Mar Drugs. 2020 Jul 22 ;18(8). Epub 2020 Jul 22. PMID: 32707897
Topical Application of Phlorotannins from Brown Seaweed Mitigates Radiation Dermatitis in a Mouse Model.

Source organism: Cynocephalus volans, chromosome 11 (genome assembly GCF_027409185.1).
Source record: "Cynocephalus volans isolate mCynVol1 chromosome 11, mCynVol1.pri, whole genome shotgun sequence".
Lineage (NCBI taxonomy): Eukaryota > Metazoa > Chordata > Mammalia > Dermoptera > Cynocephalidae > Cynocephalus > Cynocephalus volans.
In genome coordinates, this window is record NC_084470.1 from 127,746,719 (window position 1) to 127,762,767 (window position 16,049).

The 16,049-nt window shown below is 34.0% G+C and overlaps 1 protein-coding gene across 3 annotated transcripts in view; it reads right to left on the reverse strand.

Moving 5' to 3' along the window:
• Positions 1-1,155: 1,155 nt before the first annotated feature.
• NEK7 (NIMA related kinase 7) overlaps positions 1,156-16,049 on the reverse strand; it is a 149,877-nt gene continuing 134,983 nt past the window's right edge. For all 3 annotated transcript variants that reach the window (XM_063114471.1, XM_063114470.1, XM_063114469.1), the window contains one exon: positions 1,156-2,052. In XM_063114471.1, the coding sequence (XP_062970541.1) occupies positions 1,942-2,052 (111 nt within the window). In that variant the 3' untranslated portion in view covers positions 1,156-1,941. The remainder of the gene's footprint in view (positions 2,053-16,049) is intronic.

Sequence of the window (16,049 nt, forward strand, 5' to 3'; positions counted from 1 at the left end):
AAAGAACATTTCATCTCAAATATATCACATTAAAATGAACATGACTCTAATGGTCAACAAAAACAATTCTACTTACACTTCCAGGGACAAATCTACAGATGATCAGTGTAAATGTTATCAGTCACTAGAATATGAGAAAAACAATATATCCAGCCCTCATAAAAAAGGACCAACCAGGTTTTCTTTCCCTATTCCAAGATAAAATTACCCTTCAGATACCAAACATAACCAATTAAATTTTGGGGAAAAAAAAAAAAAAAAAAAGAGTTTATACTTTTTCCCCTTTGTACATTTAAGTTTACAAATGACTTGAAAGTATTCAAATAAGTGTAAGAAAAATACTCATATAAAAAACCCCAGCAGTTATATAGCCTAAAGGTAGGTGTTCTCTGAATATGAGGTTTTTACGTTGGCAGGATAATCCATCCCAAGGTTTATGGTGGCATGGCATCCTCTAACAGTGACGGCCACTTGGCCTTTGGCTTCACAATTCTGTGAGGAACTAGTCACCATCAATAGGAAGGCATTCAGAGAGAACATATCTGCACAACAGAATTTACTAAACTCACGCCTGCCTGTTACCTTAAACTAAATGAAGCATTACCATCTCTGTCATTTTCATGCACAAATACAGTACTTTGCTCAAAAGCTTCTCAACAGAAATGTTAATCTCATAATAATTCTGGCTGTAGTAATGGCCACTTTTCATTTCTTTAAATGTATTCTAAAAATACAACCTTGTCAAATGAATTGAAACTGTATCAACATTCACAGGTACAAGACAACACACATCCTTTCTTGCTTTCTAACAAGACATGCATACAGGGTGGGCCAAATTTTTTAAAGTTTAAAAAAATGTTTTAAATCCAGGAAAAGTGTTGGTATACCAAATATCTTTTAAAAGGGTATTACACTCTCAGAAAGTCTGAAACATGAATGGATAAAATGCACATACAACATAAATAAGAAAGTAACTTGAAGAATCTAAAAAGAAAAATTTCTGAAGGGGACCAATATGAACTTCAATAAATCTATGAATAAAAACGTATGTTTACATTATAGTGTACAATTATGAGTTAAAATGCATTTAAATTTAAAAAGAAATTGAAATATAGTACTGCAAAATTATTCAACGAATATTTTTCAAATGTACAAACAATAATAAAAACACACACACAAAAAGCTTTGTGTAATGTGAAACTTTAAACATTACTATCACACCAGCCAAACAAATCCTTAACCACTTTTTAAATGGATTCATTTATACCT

Radiation dermatitis (RD) is one of the most common side effects of radiotherapy; its symptoms progress from erythema to dry and moist desquamation, leading to the deterioration of the patients’ quality of life. Active metabolites in brown seaweed, including phlorotannins (PTNs), show anti-inflammatory activities; however, their medical use is limited. Here, we investigated the effects of PTNs in a mouse model of RD in vivo. X-rays (36 Gy) were delivered in three fractions to the hind legs of BALB/c mice. Macroscopic RD scoring revealed that PTNs significantly mitigated RD compared with the vehicle control. Histopathological analyses of skin tissues revealed that PTNs decreased epidermal and dermal thickness compared with the vehicle control. Western blotting indicated that PTNs augmented nuclear factor erythroid 2-related factor 2 (NRF2)/heme oxygenase-1 (HO-1) pathway activation but attenuated radiation-induced NF-κB (nuclear factor kappa-light-chain-enhancer of activated B cells) and inflammasome activation, suggesting the mitigation of acute inflammation in irradiated mouse skin. PTNs also facilitated fast recovery, as indicated by increased aquaporin 3 expression and decreased γH2AX (histone family member X) expression. Our results indicate that topical PTN application may alleviate RD symptoms by suppressing oxidative stress and inflammatory signaling and by promoting the healing process. Therefore, PTNs may show great potential as cosmeceuticals for patients with cancer suffering from radiation-induced inflammatory side effects such as RD.